As the paramedics performed their duties, the patrons continued to keep a respectful vigil. Although I knew this man’s body no longer held his spirit, the attendants kept massaging his heart as they carried him away. Perhaps they did not want to announce the finality to the Friday night crowd or perhaps they did not want to give up hope or perhaps they were following predetermined procedures.
When the band returned to make their sounds, I vacillated between staying and leaving. To stay and dance felt more honoring of the happenings; to leave too soon seemed to discount the evening’s events. The crowd was expanded rather than diminished. I danced with John and waited until the end of the set to leave, about midnight. Outside the club, the bouncer (a 300 pound hunk) said he had something for me: three passes for my next visit to Harvelle’s. I smiled at the graciousness in the hands that hold such physical strength. My only words “thank you” were transmitted through the wordless energy field of our shared experience.
Two Days Later, Sunday
While walking on Santa Monica’s Third Street Promenade, I found myself face to face with a police officer handing me a candy cane. He noted my hesitancy to take the candy and said with gentle authority that I had to take it. I acquiesced with a playful smile that matched his, and offered a bargain: I would take it in exchange for some information. I told him that I was at Harvelle’s on Friday. He stopped any need for further explanation when he revealed that he was on dispatch that night. I asked how I could make it known that I was available to speak with the man’s wife or anyone else in the family, if they desired. I identified myself as the last one dancing with him, that my name and contact information were part of the police record.
Home for five minutes, the owner of Harvelle’s telephoned to ask me to call the family. This nameless man and his wife, whom I had been carrying in my heart for two days, now had names: Jim and Victoria. Not from out of town, they lived locally. A friend handling phone calls told me Victoria would return my call the next day.
The Next Day, Monday
Victoria and I spoke for an hour by phone in a remarkable dialogue. She confirmed that she and Jim love/loved to dance. She kept correcting her language, changing references to Jim to the past tense rather than the present tense which had become so familiar in their 18-year marriage. Friday night Victoria had to work (she is an emergency room physician) so Jim went without her to scout Harvelle’s for a future visit together. Their other dance buddies had planned to go with him, but in the end Jim went without anyone who knew him.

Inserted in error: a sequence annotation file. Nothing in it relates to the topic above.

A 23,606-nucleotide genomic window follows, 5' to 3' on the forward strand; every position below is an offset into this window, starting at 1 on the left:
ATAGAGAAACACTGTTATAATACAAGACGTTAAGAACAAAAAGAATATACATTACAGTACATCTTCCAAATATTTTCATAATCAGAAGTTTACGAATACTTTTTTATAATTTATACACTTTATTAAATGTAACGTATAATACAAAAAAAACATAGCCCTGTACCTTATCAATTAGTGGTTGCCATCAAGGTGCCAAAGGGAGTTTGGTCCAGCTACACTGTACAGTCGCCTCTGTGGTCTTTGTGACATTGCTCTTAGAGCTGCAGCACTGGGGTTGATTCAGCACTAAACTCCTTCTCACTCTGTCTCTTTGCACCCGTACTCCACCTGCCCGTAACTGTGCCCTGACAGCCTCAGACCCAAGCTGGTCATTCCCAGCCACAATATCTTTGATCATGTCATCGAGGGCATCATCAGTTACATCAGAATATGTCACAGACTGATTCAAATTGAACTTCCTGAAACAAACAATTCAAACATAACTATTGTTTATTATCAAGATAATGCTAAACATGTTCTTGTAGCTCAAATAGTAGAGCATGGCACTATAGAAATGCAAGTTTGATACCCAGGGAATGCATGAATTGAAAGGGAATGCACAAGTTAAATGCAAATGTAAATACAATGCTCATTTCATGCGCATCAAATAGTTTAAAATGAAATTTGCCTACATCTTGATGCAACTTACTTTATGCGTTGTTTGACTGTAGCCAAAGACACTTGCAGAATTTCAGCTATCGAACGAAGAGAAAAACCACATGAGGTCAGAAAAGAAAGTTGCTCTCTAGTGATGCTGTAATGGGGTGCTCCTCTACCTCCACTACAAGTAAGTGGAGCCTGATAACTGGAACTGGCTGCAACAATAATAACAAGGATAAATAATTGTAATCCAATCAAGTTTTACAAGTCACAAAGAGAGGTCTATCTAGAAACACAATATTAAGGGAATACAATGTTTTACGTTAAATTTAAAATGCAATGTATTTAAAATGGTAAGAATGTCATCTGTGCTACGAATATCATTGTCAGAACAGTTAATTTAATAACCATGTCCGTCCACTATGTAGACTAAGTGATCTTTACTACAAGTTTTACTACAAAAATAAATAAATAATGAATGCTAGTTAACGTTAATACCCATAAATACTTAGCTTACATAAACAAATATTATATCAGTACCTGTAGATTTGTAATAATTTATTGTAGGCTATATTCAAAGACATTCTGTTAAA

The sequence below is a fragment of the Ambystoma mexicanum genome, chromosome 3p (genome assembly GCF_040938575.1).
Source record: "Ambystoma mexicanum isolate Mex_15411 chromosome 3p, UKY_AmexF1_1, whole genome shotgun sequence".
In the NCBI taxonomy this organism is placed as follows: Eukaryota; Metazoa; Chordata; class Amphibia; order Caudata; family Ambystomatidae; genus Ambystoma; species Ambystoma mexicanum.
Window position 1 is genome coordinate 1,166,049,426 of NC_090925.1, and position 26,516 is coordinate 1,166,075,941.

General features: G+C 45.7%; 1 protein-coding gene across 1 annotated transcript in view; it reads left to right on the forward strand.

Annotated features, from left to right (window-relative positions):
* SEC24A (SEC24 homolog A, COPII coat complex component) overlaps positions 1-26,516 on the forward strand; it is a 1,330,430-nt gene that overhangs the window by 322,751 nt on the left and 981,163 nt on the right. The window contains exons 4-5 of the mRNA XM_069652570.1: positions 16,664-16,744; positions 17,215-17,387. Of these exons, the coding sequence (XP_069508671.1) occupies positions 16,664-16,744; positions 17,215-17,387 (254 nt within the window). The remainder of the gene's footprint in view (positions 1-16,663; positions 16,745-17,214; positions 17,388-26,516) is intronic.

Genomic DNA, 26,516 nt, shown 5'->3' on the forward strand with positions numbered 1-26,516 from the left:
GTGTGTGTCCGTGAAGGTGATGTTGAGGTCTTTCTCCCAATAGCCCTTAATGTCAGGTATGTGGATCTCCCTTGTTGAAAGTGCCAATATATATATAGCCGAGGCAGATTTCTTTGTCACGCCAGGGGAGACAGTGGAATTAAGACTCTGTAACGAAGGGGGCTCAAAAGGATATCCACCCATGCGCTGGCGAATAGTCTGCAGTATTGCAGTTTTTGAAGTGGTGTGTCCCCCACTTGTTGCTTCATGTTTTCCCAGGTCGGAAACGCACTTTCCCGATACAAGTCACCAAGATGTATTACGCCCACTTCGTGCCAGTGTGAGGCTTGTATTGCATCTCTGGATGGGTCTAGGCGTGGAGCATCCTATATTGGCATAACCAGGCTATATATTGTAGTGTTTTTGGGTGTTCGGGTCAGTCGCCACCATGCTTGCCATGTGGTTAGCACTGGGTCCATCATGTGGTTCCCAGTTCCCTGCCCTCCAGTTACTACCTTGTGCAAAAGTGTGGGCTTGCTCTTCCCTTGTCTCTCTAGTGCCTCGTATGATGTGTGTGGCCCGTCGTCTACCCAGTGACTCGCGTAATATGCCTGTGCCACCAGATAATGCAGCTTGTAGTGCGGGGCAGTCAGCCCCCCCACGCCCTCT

I shared with Victoria every detail I could recall from that night; she reciprocated by confirming information about Jim that I had intuited. Jim and Victoria had a son and daughter, ages 8 and 10. He had several physical conditions which prompted him to decide to dance to maintain his health. In addition, he created a contract with the Universe that he not live any part of his life as an invalid. He was active to the last moment. He was totally alive until he died.
I was touched by her words as she thanked me for being an angel for Jim and for holding a space of calmness during the event. It took a while following our conversation for me to synthesize all that we verbalized, though I was left with no doubt that Jim knew he was going to die that night.
I declined to attend Jim’s memorial service on the next day because I had a client scheduled in a time slot that would make it impossible. Later when the client cancelled, I knew where I was supposed to be.
The Next Day, Tuesday
The synagogue was filled with those who loved and cherished Jim. They were not there in perfunctory attendance. Before I could spot someone I thought might be Victoria, a comely woman approached me, commenting that I was standing alone. I explained that I knew no one there, identifying myself as “the woman who was the last to dance with Jim.” She embraced me warmly as she introduced herself as Jim’s mother. A brief interchange indicated that Victoria had already conveyed much of our conversation. As I approached Victoria, pointed out by Jim’s mother, our eyes meet and she asked “Are you Jeanie?”
At the memorial service, I heard stories of Jim’s capacity to love, ability to inspire, and the expansiveness of his soul. I contemplated the enigma that he left this physical life in a place where nobody knew him on this earth plane. With so many close friends and family members, he chose strangers to be with him in the end of this life. I believe Jim would appreciate and even encourage us to speculate on this situation, a mystery that sweetens his memory.
Jim’s story has not ended simply because he no longer uses a body that is familiar to family and friends. He has touched many persons in his life and in his death: those he knew and those he did not know by name.
It was a special honor to be present, to be a witness to his passage, and to dance with Jim his last dance.
Copyright 2006 Marshall House